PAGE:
Ever break a crankshaft? It's not the easiest thing to do and it will cost you quite a bit to repair. But that's nothing compared to the cost of Hadley's crankshaft. That one affected future generations, to the tune of billions of dollars.

In the 1850s a man named Hadley was operating a steam-powered mill in Gloucester, England. I'm told that town name is only two-syllables when spoken aloud despite how it appears in print. One day, the crankshaft in Hadley's steam engine broke and needed to be shipped to Greenwich – short "e", silent "w" they tell me – something which he could hire a local "carrier" to do. A company run by a man named Baxendale agreed to run the old crankshaft over to Greenwich and then, when the new one had been made to match, run it back to Gloucester. Timed just right, Hadley's mill would only be out of commission temporarily. Baxendale charged Hadley just a bit over two pounds Sterling for the expedition.

For some reason which Hadley believed was Baxendale's fault, the new crankshaft was delayed in its return to the mill. All the while, Hadley sat glaring at his disabled steam engine. He was losing money. When he finally got the new crankshaft, he got his mill up and running and he sued Baxendale. He wanted to be compensated for the lost profits for the time his mill was down during the delay in shipping the new crankshaft.

The mathematical issues raised by inflation can make these matters confusing but Hadley won 25 pounds from a jury – around ten times what he had paid Baxendale to ship the crankshaft. Baxendale appealed. He had no way of knowing this would result in an article being written about him on the internet more than 160 years later. It's funny how odd little cases can have huge ramifications later.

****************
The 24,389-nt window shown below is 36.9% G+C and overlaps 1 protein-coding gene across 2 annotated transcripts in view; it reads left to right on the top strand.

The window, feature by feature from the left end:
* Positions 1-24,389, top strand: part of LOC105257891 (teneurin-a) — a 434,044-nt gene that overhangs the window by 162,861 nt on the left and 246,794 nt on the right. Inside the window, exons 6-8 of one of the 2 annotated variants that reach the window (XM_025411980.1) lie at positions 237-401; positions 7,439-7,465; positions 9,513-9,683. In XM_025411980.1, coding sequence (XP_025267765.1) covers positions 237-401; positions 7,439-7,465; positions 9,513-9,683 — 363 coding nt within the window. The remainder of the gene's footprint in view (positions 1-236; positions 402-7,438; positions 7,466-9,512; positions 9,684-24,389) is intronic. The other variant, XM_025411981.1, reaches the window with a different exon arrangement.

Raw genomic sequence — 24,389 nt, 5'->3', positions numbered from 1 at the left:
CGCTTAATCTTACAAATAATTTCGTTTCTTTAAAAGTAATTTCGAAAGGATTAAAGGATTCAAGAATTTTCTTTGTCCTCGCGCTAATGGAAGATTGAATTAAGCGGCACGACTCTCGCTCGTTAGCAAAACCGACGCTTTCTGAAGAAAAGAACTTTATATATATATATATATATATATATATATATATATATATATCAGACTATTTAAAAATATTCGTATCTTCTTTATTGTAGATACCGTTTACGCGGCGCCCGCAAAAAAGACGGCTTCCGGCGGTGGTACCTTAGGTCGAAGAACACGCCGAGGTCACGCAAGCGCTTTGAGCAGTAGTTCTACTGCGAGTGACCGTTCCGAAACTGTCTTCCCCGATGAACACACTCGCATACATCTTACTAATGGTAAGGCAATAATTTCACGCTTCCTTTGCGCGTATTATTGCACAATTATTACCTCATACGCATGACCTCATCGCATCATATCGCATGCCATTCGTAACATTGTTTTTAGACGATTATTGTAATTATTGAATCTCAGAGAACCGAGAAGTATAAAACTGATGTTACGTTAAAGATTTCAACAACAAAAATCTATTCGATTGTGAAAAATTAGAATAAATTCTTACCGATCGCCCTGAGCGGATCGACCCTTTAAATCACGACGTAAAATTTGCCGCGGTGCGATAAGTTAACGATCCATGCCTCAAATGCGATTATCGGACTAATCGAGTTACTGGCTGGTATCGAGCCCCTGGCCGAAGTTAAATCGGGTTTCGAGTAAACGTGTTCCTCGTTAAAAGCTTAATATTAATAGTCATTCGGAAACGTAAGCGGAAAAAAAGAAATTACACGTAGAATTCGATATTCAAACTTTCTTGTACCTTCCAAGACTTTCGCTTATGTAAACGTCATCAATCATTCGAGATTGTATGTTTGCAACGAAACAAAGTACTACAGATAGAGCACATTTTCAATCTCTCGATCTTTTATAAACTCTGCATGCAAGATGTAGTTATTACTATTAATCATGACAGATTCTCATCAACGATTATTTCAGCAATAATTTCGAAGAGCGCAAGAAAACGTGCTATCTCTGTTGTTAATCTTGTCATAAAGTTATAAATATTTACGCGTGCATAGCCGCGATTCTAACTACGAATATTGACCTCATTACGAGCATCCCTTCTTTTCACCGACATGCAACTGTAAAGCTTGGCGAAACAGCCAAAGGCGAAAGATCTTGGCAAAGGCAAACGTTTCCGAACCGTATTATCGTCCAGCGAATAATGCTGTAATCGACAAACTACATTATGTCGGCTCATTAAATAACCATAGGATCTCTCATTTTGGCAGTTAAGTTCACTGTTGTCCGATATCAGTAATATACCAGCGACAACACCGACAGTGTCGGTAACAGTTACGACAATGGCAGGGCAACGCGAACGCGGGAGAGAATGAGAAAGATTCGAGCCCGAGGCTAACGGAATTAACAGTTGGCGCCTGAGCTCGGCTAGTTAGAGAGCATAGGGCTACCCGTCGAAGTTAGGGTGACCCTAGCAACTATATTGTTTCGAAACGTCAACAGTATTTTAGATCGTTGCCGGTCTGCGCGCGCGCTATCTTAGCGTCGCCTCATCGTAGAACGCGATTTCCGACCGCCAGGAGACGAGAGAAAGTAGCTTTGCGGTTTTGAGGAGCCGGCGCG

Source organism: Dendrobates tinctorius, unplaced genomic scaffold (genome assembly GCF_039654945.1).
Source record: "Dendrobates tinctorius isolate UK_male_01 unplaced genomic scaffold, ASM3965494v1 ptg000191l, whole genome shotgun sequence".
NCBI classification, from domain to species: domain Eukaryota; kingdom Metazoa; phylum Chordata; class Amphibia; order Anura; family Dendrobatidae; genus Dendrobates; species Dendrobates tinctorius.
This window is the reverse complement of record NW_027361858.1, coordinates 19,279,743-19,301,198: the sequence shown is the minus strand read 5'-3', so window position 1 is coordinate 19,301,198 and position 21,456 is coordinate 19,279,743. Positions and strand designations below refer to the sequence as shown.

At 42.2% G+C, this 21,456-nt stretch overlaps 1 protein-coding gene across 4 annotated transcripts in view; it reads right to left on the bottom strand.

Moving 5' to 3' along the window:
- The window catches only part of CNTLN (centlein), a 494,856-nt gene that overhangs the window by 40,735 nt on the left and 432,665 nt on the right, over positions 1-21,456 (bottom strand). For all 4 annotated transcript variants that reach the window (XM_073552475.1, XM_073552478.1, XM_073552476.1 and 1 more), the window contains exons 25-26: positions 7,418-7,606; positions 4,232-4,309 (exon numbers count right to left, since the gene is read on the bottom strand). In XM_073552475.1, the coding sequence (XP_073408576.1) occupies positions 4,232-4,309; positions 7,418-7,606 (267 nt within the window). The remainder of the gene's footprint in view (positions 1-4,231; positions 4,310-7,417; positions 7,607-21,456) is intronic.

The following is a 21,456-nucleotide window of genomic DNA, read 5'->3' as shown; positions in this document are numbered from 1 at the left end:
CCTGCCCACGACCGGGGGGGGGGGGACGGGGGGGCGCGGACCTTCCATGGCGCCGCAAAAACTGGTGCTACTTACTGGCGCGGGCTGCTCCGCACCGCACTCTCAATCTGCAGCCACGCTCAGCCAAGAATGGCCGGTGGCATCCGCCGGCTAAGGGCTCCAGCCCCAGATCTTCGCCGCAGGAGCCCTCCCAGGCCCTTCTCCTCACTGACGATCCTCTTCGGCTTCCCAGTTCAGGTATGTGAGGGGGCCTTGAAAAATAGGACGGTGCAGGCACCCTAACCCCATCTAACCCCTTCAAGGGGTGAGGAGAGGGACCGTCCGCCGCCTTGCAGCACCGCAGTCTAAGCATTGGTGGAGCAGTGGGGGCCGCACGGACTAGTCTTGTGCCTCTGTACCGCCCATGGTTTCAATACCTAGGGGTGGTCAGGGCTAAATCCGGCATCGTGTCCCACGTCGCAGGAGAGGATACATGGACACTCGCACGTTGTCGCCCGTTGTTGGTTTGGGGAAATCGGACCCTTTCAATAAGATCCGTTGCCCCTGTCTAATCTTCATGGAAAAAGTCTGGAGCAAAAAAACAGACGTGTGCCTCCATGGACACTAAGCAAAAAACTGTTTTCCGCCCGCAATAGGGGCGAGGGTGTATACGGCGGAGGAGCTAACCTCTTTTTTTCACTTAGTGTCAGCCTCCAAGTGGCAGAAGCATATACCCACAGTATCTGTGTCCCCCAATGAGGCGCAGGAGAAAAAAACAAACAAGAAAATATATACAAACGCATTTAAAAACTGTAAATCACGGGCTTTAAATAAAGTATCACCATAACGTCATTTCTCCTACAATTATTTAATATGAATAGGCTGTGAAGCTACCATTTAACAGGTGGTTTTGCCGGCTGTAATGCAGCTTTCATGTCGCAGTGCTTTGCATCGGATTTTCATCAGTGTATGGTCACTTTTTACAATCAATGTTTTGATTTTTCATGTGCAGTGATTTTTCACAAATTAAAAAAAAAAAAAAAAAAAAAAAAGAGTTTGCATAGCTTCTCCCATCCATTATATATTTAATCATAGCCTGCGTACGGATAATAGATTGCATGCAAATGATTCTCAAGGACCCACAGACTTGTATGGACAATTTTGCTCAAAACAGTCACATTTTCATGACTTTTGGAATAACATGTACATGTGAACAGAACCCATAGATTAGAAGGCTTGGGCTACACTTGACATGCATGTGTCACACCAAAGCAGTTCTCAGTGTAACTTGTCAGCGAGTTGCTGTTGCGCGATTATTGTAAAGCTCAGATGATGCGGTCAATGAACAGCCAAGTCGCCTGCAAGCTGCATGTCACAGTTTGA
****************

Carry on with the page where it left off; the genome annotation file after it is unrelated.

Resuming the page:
The Court of Exchequer Chamber reversed the trial court and disallowed Hadley's claim for lost profits. The court famously wrote that in a breach of contract case, the harmed party could only recover damages which were foreseeable – "in the contemplation of both parties, at the time they made the contract."

If Hadley had only told Baxendale, "Dude, I need this crankshaft yesterday. Every day I don't have it, I lose ten pounds – and I don't mean the fatty 'pounds' those obese Americans are always whining about." Then, he might have been able to recover his lost profits.

This case became a landmark and was soon in textbooks on both sides of the Atlantic and being cited by the highest courts in the English-speaking world. It also affected how contracts are written and legal threats are made. In contracts, drafters often include language about what damages may or may not be recovered – usually leaning toward, "We screw up, you get nothing." As for legal threats, attorneys love to send hate mail describing what damages will be sought in a future lawsuit – "You are on notice that my client is being harmed in the amount of $1,000,000,000,000 (One Trillion Dollars) daily and those damages will be sought in any future suit, along with our court costs and parking fees."


It has also meant that countless people have been told by judges and attorneys that "No, you cannot be compensated for your lost profits because your [widget broke, service failed, etc]." You missed work because your car sat at the dealer while they were waiting for parts? Don't even think about asking for the wages you lost.

And it all goes back to Mr. Hadley, down at the mill. I blame it on Hadley, not sending Lassie. If Lassie had been sent with the crankshaft he would certainly have brought it back in time to save the mill. And it would have made a great movie in the process.

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Steve Lehto has been practicing law for 23 years, almost exclusively in consumer protection and Michigan lemon law. He wrote The Lemon Law Bible and Chrysler's Turbine Car: The Rise and Fall of Detroit's Coolest Creation.


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